Everywhere I go people ask me the same question: Who were the best players you played against?
I get tired of answering it but for the benefit of the wider cricket community and to justify the exorbitant fee I'm paid for this column I'm prepared to revisit my memories.
Without a doubt the best bowler I encountered was Wasim Akram.
As an under-nourished 18-year-old he toured New Zealand for the first time in 1985-86 and surprised everyone with his genuine pace.
He felled a bedazzled and bare-headed Lance Cairns with a bouncer and went on to take 86 wickets in the series at an average of 2.79.
Was, as I came to know him, could swing the ball late both ways in most conditions. In his dotage he shortened his run-up and, while he lost a shade of his pace, he still had the ability to surprise batsmen with an effortless ball. I found that the best way to combat his late swing was to look to play the ball late under the eyes.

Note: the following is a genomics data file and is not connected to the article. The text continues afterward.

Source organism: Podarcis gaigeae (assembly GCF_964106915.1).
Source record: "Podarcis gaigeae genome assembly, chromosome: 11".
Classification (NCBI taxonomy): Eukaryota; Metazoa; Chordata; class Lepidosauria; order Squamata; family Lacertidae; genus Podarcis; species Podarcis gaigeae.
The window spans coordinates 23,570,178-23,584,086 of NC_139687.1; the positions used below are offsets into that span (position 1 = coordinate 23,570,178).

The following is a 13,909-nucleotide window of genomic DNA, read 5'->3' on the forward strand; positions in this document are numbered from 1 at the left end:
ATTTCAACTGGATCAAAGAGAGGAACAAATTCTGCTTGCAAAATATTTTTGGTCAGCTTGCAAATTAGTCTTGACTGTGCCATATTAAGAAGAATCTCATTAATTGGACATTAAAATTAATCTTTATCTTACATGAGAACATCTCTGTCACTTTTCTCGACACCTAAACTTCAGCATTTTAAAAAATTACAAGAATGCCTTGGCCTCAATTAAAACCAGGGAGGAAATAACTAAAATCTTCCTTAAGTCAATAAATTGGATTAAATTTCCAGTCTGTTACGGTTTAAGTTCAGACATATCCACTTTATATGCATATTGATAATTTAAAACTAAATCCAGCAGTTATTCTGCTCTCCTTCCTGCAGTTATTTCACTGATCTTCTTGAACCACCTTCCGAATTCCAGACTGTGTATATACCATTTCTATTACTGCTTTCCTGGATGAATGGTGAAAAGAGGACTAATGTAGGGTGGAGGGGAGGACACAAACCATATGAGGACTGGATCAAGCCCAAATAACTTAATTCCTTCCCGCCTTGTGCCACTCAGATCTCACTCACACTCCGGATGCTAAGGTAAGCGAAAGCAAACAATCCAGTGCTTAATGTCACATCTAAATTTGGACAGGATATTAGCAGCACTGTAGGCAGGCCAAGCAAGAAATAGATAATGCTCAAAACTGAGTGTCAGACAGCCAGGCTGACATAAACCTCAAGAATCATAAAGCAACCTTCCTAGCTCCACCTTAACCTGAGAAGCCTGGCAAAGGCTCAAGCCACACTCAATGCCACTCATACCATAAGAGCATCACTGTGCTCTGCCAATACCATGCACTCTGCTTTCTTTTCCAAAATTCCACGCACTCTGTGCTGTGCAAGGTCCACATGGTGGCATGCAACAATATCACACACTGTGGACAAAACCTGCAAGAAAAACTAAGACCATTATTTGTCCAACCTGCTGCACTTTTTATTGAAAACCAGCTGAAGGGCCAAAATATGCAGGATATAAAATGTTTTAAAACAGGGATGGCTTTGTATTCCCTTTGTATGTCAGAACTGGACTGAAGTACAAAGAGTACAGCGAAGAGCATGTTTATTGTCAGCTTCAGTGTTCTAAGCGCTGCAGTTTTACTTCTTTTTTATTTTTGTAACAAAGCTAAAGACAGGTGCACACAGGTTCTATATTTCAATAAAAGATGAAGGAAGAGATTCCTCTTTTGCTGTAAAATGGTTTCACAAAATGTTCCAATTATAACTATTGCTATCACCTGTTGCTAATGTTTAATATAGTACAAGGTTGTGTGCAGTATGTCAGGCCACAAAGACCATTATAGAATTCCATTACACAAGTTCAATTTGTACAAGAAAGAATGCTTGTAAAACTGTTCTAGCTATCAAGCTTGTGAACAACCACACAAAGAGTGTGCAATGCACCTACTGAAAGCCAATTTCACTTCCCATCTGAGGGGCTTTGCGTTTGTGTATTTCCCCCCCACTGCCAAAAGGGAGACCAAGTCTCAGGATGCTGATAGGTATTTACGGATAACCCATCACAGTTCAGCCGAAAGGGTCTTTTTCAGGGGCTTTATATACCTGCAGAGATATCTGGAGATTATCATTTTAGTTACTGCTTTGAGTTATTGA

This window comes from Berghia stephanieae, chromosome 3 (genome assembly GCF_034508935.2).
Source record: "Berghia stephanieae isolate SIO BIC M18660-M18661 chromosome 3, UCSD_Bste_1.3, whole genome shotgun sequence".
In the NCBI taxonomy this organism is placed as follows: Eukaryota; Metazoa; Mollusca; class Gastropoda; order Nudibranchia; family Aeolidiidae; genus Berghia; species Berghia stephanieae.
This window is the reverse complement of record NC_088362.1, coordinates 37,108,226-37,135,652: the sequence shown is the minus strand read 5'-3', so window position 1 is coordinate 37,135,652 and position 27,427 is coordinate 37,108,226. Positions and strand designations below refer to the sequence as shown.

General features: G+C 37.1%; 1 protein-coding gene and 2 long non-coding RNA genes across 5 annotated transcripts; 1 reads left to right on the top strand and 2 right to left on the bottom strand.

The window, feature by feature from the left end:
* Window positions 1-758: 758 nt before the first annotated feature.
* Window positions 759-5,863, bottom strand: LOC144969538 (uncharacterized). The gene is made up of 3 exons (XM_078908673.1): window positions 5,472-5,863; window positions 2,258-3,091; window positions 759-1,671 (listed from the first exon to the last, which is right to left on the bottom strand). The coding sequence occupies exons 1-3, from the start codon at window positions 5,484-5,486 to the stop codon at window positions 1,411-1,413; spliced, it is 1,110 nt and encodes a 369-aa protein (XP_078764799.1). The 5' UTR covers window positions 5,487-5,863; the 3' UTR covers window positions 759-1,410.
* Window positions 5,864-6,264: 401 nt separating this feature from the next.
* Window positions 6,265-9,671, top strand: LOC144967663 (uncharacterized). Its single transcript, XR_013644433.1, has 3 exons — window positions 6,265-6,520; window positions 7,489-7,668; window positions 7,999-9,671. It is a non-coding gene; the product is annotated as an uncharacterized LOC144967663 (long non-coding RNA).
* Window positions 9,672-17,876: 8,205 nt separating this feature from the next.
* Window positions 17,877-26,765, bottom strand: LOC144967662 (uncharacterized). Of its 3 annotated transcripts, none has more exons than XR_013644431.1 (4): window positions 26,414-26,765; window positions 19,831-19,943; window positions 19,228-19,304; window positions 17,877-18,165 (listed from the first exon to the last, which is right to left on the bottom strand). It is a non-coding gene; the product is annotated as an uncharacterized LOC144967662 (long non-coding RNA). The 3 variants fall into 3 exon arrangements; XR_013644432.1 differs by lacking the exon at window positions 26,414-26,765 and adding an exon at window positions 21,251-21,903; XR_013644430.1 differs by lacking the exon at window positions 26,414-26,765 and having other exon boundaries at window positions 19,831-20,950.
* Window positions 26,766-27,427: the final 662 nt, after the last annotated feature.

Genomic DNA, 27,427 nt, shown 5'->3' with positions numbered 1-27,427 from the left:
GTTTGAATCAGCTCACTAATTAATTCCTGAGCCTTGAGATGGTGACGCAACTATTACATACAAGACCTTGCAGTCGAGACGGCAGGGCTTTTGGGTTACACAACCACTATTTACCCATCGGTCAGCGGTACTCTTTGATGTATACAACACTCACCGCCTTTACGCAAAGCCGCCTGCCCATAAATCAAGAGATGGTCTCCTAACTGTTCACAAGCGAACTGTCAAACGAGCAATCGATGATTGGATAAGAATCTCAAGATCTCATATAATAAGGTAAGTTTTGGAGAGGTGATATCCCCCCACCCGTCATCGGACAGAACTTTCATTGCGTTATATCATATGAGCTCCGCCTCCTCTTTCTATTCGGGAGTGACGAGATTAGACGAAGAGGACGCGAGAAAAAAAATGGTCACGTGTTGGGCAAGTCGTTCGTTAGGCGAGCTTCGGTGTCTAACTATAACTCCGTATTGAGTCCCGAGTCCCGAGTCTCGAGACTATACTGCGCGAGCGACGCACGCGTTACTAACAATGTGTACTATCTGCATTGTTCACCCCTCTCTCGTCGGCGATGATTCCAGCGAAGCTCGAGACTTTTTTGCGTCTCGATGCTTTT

Standing at first slip for most of my career I got a good look at every great player in the modern game.
Mohammad Azharuddin was the best timer of the cricket ball I saw. He played the ball with incredibly soft hands and supple wrists.
Azhar was also the most gifted match-fixer I watched.
He could run himself out or offer a simple catching opportunity with total conviction.
But the most talented batsman I encountered was Richard Reid.
Reid was New Zealand's first pinch-hitting opener, taking up his stance with his feet close together and his head at an odd angle.
He wore photochromic prescription lenses, but even with this handicap he managed to smash the ball to all parts.
Statistically he won't be remembered as a great - he averaged 27.55 in ODIs - but Reid played cricket with a heart-warming spirit that will be passed down for generations to come.